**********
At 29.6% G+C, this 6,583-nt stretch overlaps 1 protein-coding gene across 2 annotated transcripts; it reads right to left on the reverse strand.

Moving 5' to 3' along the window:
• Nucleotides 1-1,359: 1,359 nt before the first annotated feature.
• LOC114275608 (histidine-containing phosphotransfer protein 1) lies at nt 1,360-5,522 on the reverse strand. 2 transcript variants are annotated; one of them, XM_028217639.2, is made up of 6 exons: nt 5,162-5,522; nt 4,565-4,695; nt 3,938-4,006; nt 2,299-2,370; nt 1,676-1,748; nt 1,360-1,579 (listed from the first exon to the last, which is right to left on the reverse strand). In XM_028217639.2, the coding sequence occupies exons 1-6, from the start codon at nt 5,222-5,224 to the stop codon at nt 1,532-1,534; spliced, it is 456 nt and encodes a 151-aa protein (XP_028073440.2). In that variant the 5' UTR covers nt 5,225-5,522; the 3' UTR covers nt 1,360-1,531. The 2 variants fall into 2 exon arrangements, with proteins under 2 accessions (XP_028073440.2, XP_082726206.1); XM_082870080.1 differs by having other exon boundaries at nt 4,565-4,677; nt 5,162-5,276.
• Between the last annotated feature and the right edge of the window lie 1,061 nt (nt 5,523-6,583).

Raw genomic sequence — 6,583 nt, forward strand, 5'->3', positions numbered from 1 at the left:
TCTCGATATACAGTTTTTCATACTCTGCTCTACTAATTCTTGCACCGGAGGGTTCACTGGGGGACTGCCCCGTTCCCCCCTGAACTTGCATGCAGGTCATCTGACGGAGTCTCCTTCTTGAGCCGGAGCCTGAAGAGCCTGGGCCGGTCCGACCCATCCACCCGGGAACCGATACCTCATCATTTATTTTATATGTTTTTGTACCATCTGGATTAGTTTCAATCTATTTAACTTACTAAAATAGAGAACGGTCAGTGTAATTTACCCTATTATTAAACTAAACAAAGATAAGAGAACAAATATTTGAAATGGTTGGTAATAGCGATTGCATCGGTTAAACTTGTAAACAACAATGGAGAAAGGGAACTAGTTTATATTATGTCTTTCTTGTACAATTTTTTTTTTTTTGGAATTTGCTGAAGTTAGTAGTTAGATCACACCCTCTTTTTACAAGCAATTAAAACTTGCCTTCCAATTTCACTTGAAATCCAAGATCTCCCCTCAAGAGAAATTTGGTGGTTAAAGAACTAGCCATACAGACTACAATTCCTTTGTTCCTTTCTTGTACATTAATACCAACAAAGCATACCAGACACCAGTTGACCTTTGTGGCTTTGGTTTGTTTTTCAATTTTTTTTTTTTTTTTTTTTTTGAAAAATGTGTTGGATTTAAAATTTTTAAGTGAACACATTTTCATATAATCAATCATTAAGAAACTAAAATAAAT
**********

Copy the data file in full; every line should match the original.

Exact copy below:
At 29.6% G+C, this 6,583-nt stretch overlaps 1 protein-coding gene across 2 annotated transcripts; it reads right to left on the reverse strand.

Moving 5' to 3' along the window:
• Nucleotides 1-1,359: 1,359 nt before the first annotated feature.
• LOC114275608 (histidine-containing phosphotransfer protein 1) lies at nt 1,360-5,522 on the reverse strand. 2 transcript variants are annotated; one of them, XM_028217639.2, is made up of 6 exons: nt 5,162-5,522; nt 4,565-4,695; nt 3,938-4,006; nt 2,299-2,370; nt 1,676-1,748; nt 1,360-1,579 (listed from the first exon to the last, which is right to left on the reverse strand). In XM_028217639.2, the coding sequence occupies exons 1-6, from the start codon at nt 5,222-5,224 to the stop codon at nt 1,532-1,534; spliced, it is 456 nt and encodes a 151-aa protein (XP_028073440.2). In that variant the 5' UTR covers nt 5,225-5,522; the 3' UTR covers nt 1,360-1,531. The 2 variants fall into 2 exon arrangements, with proteins under 2 accessions (XP_028073440.2, XP_082726206.1); XM_082870080.1 differs by having other exon boundaries at nt 4,565-4,677; nt 5,162-5,276.
• Between the last annotated feature and the right edge of the window lie 1,061 nt (nt 5,523-6,583).

Raw genomic sequence — 6,583 nt, forward strand, 5'->3', positions numbered from 1 at the left:
TCTCGATATACAGTTTTTCATACTCTGCTCTACTAATTCTTGCACCGGAGGGTTCACTGGGGGACTGCCCCGTTCCCCCCTGAACTTGCATGCAGGTCATCTGACGGAGTCTCCTTCTTGAGCCGGAGCCTGAAGAGCCTGGGCCGGTCCGACCCATCCACCCGGGAACCGATACCTCATCATTTATTTTATATGTTTTTGTACCATCTGGATTAGTTTCAATCTATTTAACTTACTAAAATAGAGAACGGTCAGTGTAATTTACCCTATTATTAAACTAAACAAAGATAAGAGAACAAATATTTGAAATGGTTGGTAATAGCGATTGCATCGGTTAAACTTGTAAACAACAATGGAGAAAGGGAACTAGTTTATATTATGTCTTTCTTGTACAATTTTTTTTTTTTTGGAATTTGCTGAAGTTAGTAGTTAGATCACACCCTCTTTTTACAAGCAATTAAAACTTGCCTTCCAATTTCACTTGAAATCCAAGATCTCCCCTCAAGAGAAATTTGGTGGTTAAAGAACTAGCCATACAGACTACAATTCCTTTGTTCCTTTCTTGTACATTAATACCAACAAAGCATACCAGACACCAGTTGACCTTTGTGGCTTTGGTTTGTTTTTCAATTTTTTTTTTTTTTTTTTTTTTGAAAAATGTGTTGGATTTAAAATTTTTAAGTGAACACATTTTCATATAATCAATCATTAAGAAACTAAAATAAAT